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Whenever I step into a schoolhouse attic, I’m intrigued when I see charring. And I’ve seen it a few times ... at the closed Garfield Avenue School on North 4th Street, and at the shuttered Lee Elementary nearby on 9th and Meinecke. It’s also up in the attic at 8th Street School, which is open.
In my 2012 book, "Historic Milwaukee Public Schoolhouses," I wrote a chapter about three vintage Milwaukee schoolhouses that were lost to fire in the 1970s. In that story, I mentioned a newspaper report that had noted that an insurance adjuster had said that while Wisconsin has a less than stellar record in terms of school fires, Milwaukee’s record in that area had been "exemplary."
Looking across history, however, quite a few fires have affected – and sometimes destroyed – Milwaukee schools (like the one that changed the appearance of Dover Street School in Bay View in 1910, pictured below). And many of those blazes have been arson or suspected arson.
(PHOTO: Courtesy of Terry Johannes)
Of the three in the book, two – Walnut Street School and 18th Street School – were suspicious. The third, at Jefferson Street School, was attributed to faulty wiring. Two of those fires were in 1978.
But 1918 was an even tougher year for school fires in Milwaukee. In April, Ferry & Clas’ gorgeous Grand Avenue School on 27th Street was decimated by fire. The blaze broke out during the night, fortunately, and by morning most of the 721 students of the school gathered to see what remained of their school – only the walls were left standing.
"Some of the more studious girls came to mourn," wrote an unnamed reporter, "but most of the boys were happy in the excitement of the moment and at the prospect of an enforced vacation of a few days at least."
A fire occurred at Elm Street School (now Starms Early Childhood Center) in November, and in December, Lee Street (as it was then called) suffered a fire that had flames shooting through the roof, according to a newspaper report that included a photo of a large crowd watching firefighters battle the blaze.
"After investigating each of the (first two) fires, the school board determined that they were not accidental, but failed to place the blame," read a newspaper account. The Lee fire, too, was deemed to be suspicious.
Though it reportedly only took 10 minutes for firefighters to bring the Lee fire under control, 96 years later, there are still charred joists in the attic of the school, though many have long since been reinforced with metal supports.
The year 1969 was a bad one, too. That’s when the fire created the "alligatoring" in the attic at 8th Street School.
"We in the fire service refer to the charring (seen on the attic beams) as ‘alligatoring’ (because it is) similar to the back of a gator," retired deputy Milwaukee Fire Dept. Chief Warren "Ski" Skonieczny at the Milwaukee Fire Education Center and Museum told me.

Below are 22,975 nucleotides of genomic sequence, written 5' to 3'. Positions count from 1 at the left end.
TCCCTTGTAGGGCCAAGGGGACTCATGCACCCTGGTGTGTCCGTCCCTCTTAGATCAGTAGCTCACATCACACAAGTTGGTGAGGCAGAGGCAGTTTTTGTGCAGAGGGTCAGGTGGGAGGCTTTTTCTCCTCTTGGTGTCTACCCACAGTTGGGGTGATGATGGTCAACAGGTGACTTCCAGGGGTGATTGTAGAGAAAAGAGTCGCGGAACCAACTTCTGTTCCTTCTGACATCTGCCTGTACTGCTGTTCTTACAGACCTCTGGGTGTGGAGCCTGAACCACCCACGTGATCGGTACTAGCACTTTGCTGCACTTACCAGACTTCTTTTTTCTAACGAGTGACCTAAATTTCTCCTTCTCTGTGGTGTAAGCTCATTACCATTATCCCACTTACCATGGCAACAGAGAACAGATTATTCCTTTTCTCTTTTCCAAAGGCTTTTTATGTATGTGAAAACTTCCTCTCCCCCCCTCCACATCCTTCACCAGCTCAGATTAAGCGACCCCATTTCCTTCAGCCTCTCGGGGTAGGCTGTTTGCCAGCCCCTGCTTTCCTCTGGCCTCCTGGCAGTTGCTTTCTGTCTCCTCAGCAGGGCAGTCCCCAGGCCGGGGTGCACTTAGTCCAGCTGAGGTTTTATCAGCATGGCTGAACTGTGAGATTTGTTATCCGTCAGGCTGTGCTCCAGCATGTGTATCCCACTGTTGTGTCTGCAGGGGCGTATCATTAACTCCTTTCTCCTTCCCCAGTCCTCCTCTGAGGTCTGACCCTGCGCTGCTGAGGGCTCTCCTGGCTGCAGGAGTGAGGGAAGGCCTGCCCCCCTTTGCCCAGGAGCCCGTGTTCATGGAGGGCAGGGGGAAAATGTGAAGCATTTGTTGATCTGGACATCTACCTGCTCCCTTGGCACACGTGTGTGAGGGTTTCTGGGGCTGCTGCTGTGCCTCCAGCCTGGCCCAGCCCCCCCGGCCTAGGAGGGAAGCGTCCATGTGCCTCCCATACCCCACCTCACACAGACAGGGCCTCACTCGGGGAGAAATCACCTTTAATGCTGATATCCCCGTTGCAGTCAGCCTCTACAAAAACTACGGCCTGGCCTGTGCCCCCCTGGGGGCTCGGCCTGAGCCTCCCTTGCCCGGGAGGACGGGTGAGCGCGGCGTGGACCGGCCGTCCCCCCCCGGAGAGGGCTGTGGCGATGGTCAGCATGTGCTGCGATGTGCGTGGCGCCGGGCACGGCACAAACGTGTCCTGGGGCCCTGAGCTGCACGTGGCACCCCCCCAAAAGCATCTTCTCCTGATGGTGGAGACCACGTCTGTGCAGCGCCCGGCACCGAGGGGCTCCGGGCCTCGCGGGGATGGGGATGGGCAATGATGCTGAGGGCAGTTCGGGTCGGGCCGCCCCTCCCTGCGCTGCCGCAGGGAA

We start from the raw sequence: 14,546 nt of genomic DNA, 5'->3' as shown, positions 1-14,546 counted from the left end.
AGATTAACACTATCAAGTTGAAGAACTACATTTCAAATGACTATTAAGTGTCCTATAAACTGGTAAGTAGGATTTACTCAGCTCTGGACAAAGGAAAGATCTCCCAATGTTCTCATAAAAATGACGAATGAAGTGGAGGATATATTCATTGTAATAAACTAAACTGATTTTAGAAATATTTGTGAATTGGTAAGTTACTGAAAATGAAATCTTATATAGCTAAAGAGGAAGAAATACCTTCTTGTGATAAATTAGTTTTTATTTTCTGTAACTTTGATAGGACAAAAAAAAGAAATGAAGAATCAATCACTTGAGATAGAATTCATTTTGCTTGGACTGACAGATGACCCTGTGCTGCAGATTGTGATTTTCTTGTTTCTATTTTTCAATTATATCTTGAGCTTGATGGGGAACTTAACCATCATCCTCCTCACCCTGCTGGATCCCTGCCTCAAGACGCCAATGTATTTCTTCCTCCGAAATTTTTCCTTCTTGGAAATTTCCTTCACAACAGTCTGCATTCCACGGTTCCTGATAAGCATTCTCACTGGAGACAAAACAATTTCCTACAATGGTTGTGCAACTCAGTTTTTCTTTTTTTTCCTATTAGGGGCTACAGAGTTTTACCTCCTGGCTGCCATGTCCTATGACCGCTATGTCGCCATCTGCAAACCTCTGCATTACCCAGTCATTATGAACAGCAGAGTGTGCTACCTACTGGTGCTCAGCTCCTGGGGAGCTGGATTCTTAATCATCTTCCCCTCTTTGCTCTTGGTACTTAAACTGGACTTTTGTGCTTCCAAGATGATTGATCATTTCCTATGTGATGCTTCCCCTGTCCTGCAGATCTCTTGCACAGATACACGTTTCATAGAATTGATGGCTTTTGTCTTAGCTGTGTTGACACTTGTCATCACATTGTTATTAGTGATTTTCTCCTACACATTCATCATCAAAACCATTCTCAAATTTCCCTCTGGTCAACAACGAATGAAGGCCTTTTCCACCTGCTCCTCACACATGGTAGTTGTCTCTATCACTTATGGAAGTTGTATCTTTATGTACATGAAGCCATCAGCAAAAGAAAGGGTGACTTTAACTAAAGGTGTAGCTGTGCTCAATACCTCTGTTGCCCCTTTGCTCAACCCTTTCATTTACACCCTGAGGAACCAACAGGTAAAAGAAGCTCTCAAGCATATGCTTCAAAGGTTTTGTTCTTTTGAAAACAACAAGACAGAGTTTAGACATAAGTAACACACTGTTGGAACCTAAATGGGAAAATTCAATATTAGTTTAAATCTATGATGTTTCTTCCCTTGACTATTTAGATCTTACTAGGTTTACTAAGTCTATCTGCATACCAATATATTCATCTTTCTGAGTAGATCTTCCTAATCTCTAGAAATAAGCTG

The Milwaukee Sentinel reported that the fire was "set by vandals," at the school, which at the time served as a North Division annex.
A 1969 fire ultimately led to the disappearance of North Division, too. This one was clearly arson, as three separate fires were started simultaneously. While a new North was already under construction next door, in 1976, two more fires were lit by arsonists on the same day in March.
Also in 1969, the Associated Press reported "almost daily fires in lockers and water paper baskets" at Washington High School after a silent march commemorated the one-year anniversary of the assassination of Dr. Martin Luther King Jr. Two Washington students were expelled in 1981 after they started a fire in the school’s auxiliary gym.
Ski sent me a list of school fires, that included a two-alarm blaze at Washington in 1973.
Two years later, while Eugene Field on the South Side was being demolished, a four-alarm fire broke out. Just up the street, in 1978, there was a two-alarm blaze at the old South Division, which was closed, but still standing.
He also mentioned fires over the past 30 years at Hampton Avenue, Clement Zablocki and Benjamin Franklin Schools.
Thankfully, in all my research into Milwaukee school fires, I can’t recall ever hearing of a staff or student injury or death.
I still find myself quite pleased when my kids come home and report that earlier in the day they had a fire drill at school.
Born in Brooklyn, N.Y., where he lived until he was 17, Bobby received his BA-Mass Communications from UWM in 1989 and has lived in Walker's Point, Bay View, Enderis Park, South Milwaukee and on the East Side.
He has published three non-fiction books in Italy – including one about an event in Milwaukee history, which was published in the U.S. in autumn 2010. Four more books, all about Milwaukee, have been published by The History Press.
With his most recent band, The Yell Leaders, Bobby released four LPs and had a songs featured in episodes of TV's "Party of Five" and "Dawson's Creek," and films in Japan, South America and the U.S. The Yell Leaders were named the best unsigned band in their region by VH-1 as part of its Rock Across America 1998 Tour. Most recently, the band contributed tracks to a UK vinyl/CD tribute to the Redskins and collaborated on a track with Italian novelist Enrico Remmert.
He's produced three installments of the "OMCD" series of local music compilations for OnMilwaukee.com and in 2007 produced a CD of Italian music and poetry.
In 2005, he was awarded the City of Asti's (Italy) Journalism Prize for his work focusing on that area. He has also won awards from the Milwaukee Press Club.
He can be heard weekly on 88Nine Radio Milwaukee talking about his "Urban Spelunking" series of stories.